After the hearing, the prosecutor attempted to pay me a compliment: “I leaned in to tell the OIC that if I were in trouble, I’d hire you.” I accepted the compliment. I had just finished cross examining an experienced police officer, on the force for over 15 years and an experienced witness. He was battled tested. He wouldn’t go down easy. But down he went.
Trapped by my killer cross examination, he was stuck: he wrote his report without referring to an odor of marihuana in the storage shed but was now caught. I was pushing him on the lack of an reference to an odor and he was struggling. He knew he was caught. He was investigating a marihuana case and entered into a storage unit with allegedly 25+ poinds in packages and he didn’t put in the report that there any odor of marihuana in the unit. Despite admitting he put all relevant information into his reports, he hadn’t done it here. He was now trying to find a way out. For about 32 questions, he danced, shucked, jived, moved, ducked and dodged. Kind of like
Q: you don’t remember an odor?
A: I’m not saying that.
Q: you didn’t put it in your report?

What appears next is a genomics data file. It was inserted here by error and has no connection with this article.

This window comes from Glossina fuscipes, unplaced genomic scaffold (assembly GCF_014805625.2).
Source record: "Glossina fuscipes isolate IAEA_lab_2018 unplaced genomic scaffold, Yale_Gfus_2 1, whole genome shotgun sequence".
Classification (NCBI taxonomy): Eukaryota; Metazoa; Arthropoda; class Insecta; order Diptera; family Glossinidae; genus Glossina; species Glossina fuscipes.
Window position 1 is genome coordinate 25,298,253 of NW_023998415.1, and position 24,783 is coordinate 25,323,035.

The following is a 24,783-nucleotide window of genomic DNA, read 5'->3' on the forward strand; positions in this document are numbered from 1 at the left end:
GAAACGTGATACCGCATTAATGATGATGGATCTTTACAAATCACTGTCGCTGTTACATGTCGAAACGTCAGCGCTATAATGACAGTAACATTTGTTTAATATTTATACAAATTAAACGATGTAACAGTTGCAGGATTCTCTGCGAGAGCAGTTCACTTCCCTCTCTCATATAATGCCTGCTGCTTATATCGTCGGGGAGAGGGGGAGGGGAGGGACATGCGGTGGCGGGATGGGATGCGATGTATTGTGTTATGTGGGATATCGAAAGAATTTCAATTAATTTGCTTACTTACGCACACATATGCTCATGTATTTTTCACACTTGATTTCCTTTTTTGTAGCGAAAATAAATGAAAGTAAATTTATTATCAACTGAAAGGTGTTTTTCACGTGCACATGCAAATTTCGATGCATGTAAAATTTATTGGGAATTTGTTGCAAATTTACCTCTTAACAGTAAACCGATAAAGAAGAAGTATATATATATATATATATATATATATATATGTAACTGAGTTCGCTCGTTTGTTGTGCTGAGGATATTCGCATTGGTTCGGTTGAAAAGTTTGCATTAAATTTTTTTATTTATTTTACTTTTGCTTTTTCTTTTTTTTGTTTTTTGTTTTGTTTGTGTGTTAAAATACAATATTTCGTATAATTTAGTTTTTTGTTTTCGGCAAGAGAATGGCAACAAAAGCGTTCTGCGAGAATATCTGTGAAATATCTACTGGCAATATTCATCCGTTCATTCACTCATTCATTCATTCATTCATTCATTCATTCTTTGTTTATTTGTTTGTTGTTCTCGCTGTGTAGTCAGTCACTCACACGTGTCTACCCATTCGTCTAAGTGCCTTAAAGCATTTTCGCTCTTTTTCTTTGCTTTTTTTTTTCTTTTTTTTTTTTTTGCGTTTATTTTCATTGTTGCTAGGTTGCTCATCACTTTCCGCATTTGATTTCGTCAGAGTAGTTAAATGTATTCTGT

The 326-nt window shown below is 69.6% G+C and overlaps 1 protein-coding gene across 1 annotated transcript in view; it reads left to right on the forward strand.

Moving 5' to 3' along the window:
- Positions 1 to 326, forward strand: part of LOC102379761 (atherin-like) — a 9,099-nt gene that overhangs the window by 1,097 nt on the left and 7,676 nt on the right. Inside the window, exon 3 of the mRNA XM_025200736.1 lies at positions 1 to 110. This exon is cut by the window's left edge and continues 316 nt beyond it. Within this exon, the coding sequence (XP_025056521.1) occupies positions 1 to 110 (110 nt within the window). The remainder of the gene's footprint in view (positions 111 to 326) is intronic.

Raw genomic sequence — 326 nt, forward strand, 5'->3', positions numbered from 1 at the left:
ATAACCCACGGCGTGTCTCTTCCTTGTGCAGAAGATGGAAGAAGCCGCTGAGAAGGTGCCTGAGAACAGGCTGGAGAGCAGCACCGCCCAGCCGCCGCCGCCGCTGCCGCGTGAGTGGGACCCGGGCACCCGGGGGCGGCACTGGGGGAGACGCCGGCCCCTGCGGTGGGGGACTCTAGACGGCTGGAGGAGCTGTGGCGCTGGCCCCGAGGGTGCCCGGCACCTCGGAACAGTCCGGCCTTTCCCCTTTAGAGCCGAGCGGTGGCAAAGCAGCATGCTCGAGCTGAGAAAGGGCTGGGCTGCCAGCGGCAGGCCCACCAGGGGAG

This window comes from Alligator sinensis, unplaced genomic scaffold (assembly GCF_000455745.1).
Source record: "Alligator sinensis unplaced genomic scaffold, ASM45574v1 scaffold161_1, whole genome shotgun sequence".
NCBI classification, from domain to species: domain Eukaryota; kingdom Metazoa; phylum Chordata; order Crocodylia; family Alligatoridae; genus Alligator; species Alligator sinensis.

A: I wouldn’t in a marijuana case because it is obvious that there’d be a smell?
Q: that sounds like an assumption?
A: what is your question?
Q: when you say in a marihuana case it’s obvious that there’d be a smell, you’re assuming? You’re assuming that there was an odor of marihuana?
A: I’m assuming. Correct.
Q: you think it’s ok to assume?
Q: don’t assume please… Back to the issue… you don’t recall when walking into that room that you smelled an odor of marijuana?
A: you’re trying to trap me into a yes or a no.
Q: officer, I’m just trying to get an answer to a question…
A: I would never put it in my report, that’s why we have the canine sniff.
Q: but dogs can detect odors that humans cannot, correct?
A: yes. the canine sniffed it so I wouldn’t put it down it in my report.
Q: it’s relevant informantion, right?
A: well, the canine sniffed it.
Q: it’s relevant information given your earlier acknowledgment that where there is no odor, a person in the area might not know that marijuana is nearby?
A: I wouldn’t say that I didn’t smell it.
Q: you’ve had other cases?
A: before and after.
Q: there was no odor, that’s why it’s not in your report?
A: that’s a different question.
And so it went until the very end of my cross where he decided to jump in with both feet: he claimed to smell an odor of marihuana in the room. 32 questions later!
My last question summed it up:
Q: were you sitting in the gallery, you wouldn’t think a witness testifying similarly was credible, right?
Of course the prosecution objected but we all knew the answer. It was not credible.